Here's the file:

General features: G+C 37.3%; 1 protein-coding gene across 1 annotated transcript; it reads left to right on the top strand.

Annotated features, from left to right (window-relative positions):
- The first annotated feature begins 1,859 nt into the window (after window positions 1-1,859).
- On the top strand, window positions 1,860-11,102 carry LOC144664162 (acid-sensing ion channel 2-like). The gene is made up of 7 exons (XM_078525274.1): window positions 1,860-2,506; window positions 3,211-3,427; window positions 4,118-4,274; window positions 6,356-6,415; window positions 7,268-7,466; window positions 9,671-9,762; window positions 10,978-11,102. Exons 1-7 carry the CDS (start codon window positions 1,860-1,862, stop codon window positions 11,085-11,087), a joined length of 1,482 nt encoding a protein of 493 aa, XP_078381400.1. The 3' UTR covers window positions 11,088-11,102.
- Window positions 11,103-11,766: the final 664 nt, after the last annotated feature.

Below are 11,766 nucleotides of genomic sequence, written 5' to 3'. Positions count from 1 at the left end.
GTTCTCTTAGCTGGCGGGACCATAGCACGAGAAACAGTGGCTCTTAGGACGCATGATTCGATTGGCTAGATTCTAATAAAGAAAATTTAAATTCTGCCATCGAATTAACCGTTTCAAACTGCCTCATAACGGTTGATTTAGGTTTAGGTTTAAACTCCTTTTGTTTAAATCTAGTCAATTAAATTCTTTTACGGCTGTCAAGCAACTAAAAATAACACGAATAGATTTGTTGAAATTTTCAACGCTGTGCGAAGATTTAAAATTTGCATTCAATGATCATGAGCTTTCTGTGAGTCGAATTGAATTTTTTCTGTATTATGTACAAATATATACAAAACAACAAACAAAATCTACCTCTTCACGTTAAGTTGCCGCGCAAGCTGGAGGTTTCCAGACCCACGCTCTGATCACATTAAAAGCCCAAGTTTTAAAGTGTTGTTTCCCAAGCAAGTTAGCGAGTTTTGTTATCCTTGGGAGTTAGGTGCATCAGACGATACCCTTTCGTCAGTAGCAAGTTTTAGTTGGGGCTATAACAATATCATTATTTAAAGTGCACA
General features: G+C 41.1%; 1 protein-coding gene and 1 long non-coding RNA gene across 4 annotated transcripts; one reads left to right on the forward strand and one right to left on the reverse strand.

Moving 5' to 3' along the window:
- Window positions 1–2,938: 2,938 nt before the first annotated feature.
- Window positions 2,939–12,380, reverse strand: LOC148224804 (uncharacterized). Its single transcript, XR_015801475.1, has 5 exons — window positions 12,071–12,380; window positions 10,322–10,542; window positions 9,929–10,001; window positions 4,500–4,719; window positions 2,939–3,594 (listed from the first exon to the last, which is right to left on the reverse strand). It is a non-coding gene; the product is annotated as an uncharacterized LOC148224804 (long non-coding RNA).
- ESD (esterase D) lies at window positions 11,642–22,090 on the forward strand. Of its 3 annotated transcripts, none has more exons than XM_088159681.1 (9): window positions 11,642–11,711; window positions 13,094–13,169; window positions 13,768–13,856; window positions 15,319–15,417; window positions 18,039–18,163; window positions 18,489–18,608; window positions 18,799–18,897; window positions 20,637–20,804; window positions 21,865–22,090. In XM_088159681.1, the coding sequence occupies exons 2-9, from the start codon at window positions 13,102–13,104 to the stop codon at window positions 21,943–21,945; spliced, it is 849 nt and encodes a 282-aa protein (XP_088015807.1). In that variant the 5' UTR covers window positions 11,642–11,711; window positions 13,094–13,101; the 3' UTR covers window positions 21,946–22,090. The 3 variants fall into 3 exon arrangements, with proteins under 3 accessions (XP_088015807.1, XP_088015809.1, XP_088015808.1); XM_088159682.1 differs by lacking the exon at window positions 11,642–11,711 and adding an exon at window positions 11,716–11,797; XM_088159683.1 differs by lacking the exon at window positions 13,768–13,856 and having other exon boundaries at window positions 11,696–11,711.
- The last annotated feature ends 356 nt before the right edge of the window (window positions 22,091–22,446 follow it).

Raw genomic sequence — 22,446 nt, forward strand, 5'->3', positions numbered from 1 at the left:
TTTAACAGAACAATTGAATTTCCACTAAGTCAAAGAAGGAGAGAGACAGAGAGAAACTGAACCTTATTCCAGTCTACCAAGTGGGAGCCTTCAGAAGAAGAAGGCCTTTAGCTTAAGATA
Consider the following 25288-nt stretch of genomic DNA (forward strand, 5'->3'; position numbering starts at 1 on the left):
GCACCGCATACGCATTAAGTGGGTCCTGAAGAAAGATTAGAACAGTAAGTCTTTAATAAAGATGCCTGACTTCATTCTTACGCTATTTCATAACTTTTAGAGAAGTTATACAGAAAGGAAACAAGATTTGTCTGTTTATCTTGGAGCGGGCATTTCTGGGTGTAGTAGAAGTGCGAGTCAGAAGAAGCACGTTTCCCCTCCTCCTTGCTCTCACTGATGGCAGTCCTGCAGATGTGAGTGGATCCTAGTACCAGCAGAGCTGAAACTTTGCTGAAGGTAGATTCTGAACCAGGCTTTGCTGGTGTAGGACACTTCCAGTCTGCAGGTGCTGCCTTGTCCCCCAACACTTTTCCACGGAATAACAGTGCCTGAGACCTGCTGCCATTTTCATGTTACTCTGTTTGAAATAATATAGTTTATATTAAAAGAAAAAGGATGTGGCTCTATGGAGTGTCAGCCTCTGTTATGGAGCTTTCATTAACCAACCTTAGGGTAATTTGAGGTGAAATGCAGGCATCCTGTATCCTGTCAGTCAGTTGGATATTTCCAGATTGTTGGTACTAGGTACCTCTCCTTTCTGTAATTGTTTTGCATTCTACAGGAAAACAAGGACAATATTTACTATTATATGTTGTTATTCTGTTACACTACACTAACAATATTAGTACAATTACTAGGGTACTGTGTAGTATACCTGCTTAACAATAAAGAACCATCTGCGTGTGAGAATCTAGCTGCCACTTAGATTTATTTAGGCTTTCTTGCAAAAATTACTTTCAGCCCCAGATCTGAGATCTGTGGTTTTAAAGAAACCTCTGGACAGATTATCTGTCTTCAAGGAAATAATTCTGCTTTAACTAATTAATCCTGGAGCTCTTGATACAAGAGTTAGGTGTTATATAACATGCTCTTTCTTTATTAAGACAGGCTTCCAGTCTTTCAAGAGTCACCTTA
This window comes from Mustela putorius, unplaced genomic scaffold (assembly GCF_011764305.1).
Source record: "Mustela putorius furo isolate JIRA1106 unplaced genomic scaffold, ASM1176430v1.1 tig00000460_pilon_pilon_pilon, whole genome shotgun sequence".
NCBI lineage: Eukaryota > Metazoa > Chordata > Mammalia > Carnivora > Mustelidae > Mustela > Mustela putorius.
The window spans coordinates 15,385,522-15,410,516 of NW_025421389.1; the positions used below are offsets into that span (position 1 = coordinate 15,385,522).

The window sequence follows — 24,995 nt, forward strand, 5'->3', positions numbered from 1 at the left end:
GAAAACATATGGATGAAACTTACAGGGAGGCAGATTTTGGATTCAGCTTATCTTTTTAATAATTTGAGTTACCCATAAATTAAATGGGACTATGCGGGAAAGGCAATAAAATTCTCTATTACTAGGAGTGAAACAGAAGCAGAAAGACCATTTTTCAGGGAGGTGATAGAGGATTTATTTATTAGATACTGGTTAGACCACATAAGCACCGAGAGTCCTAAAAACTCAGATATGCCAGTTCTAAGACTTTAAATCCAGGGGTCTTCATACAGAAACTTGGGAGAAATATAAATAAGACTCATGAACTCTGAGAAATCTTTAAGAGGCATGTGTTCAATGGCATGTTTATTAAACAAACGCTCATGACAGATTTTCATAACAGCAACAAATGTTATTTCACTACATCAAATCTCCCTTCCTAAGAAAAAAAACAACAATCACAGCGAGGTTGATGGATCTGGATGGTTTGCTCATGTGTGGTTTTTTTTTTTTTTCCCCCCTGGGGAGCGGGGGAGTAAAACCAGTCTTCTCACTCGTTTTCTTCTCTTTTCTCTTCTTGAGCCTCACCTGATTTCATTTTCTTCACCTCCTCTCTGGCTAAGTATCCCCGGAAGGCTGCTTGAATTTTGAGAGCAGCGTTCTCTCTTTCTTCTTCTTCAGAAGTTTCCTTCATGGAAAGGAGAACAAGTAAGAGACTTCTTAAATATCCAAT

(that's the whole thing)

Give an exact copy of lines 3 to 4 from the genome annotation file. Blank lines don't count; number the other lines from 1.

- The first annotated feature begins 1,859 nt into the window (after window positions 1-1,859).
- On the top strand, window positions 1,860-11,102 carry LOC144664162 (acid-sensing ion channel 2-like). The gene is made up of 7 exons (XM_078525274.1): window positions 1,860-2,506; window positions 3,211-3,427; window positions 4,118-4,274; window positions 6,356-6,415; window positions 7,268-7,466; window positions 9,671-9,762; window positions 10,978-11,102. Exons 1-7 carry the CDS (start codon window positions 1,860-1,862, stop codon window positions 11,085-11,087), a joined length of 1,482 nt encoding a protein of 493 aa, XP_078381400.1. The 3' UTR covers window positions 11,088-11,102.